Saturday, June 26, 2010

daddy issues part one

my father is a hard, unaffectionate man (unless you are a friend or a cb buddy, then he is warm, exchanging blue-colored languages joyfully with them - i am so jealous!)

as a child i would side up to him while he was under the hood of the family car (motor oil was a body fluid for him) - but he would always push me back, very gruff, saying i was getting in his way; would tell me to go play somewhere else... it's sublime at first, but after awhile you look out into the garage and wonder how long it would take you to go get help if the jack slipped, trapping him beneath the pontiac he was working on. not "run off in a panic" for help... i'm talking about "IF i ran off..." would i go to the candy lady first, get a bag of pop-rocks and a pickle before returning home to tell mama "mama, i think daddy is stuck under the car."

this is bitterness. i wasnt an evil child. this is one of the many negative emotions that will eventually surface when you instill ... what's the word? ... "detachment" ... when you instill detachment in children. which still isnt the most correct term, because the bitterness you feel is most definitely attached to the person who helped nurture it!

but you grow up. i understood that daddy didnt not love me, he just didnt show it in socially recognizable terms. so, i didnt not love him in the exact same way the he didnt not love me...

i also swore blood vows to the heavens that i would NEVER love my wife and children in such a manner once i was old enough to indulge in the arrangements of adulthood! my children still might not like me, but dammit, they will sure as shit know that i love them above all else!
(let me smoother my loved ones with love... or else, let me smoother them in their sleep. their choice.)

this lovelessness-as-an-act-of-love i was shown as a child would not be permitted in my home as an adult. it has shaped the way i am now emotionally connected to the friends and family willing to fully express their love respectfully and openly. al green said, "love and happiness" -  that man was a goddamn genius. i have no time in my life for loveless, unhappy people - not just because they are a drain, but also because their very existence trudges up the emotionless-void stuck in orbit between resentment and bitterness (metaphor for the relationship between a father and his son).
at times, i have hated daddy. deeply. not the angst-ridden "i wish you was dead/i had never been born" overly dramatic, cinematically dysfunctional type of hate. just a good ol' fashioned clean, angry hate.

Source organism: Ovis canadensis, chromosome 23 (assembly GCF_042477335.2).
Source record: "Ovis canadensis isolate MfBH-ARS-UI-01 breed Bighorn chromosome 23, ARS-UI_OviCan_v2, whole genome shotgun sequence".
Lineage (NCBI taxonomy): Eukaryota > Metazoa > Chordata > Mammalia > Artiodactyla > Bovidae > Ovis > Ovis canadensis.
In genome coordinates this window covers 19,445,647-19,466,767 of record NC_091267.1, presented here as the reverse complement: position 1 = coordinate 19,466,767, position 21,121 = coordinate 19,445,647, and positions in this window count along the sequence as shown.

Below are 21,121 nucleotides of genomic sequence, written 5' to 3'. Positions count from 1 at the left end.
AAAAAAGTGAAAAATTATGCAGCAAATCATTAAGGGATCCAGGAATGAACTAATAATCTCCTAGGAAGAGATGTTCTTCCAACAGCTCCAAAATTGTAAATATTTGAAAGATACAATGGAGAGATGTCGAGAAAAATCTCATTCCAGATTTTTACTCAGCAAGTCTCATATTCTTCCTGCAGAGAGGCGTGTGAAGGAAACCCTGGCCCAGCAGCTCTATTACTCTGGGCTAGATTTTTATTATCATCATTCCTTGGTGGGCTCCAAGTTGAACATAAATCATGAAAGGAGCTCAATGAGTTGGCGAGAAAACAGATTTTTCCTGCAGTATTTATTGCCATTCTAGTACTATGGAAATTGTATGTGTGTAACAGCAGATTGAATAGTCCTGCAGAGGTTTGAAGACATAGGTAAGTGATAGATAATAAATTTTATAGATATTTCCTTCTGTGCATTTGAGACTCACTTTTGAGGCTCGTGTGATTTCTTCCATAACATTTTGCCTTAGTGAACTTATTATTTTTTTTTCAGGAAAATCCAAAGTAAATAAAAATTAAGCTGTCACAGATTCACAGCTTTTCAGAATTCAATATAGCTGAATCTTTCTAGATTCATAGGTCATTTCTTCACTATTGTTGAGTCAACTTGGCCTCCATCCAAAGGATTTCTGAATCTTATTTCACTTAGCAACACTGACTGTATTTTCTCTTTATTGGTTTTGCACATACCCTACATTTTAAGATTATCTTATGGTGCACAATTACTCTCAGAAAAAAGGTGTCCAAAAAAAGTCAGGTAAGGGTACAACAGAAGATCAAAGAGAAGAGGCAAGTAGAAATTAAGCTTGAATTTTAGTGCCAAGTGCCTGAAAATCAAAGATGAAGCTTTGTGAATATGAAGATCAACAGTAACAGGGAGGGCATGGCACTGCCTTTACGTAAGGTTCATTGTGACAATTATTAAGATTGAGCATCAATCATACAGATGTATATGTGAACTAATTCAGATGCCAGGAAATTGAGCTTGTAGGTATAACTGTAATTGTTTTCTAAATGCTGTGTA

("if you wasnt so much taller than me, i'd fuckn kick your ass!")

 i guess this is normal for many folks. but what happens to you, as an adult, when the ancestral link begins to claim you and you find yourself FEELING, ACTING AND BEHAVING in the same exact vein as the person you abhorred?!?! - - - in my mid-20's began the realization that i was becoming my father!

not in temperament. but... well, yeah... in temperment! some damn genetic switch was thrown and the traits in my father had begun to metastasize in me!
NOT HIS HABITS! not the way he expressed himself (not entirely, anyway) but a deeper understanding, appreciation and acceptance of why he was the way he was.  temperamentally i was wired the exact same way as he was... the switch had been thrown. or maybe it had always been there and i was just becoming aware of it. but at any point, it took being in a successfully joyless relationship for me to understand my connection to my father:

acts of lovelessness was a self-defense mechanism to hide the pain and failure of not having/living the life you wanted deeply for yourself. you love your family to no ends, but you accept the stifled confines of an unhappy relationship and simply make the best of it. i can see how having a loving, happy child running his hot wheels collection around your feet while you hide  your head inside an engine block can ruin the spa-effect of your powertool-based escapisms... once i'd understood this about daddy (though maybe not completely accurate in my own unlettered analysis) the love i had been stifling for him came rushing back into me. and in doing so, i was able to fully love the parts of me that reminded me of him; insight and perspective had freed me from that foolishness... i became calm. began talking to my gods again. understood not just what 'a good love' was, but understood how to avoid the actions in a relationship that can lead or push you away from that same 'good love'...

al green wasnt just a genius, al green is my jesus! in love and happiness i am saved.

hallelujah, aché, show you right!


  1. Great blog post and I can relate. It's a good thing that you have recognized and analyzed the bittersweet relationship that you had with your father instead of internalizing those feelings. Using the experience to increase your own desire for healthier and positive relationships with your loved ones certainly stops the cycle. :-)

  2. thank you; i've had to reconcile many of my past 'daddy-demons' in order to fully love him as i do now. his health is failing and the family has taken turns being his caretaker and i wish we could have spent more 'quality/healthier' times together in the past. but such is life and you take the good when you can get it, even in the face of extreme difficulty.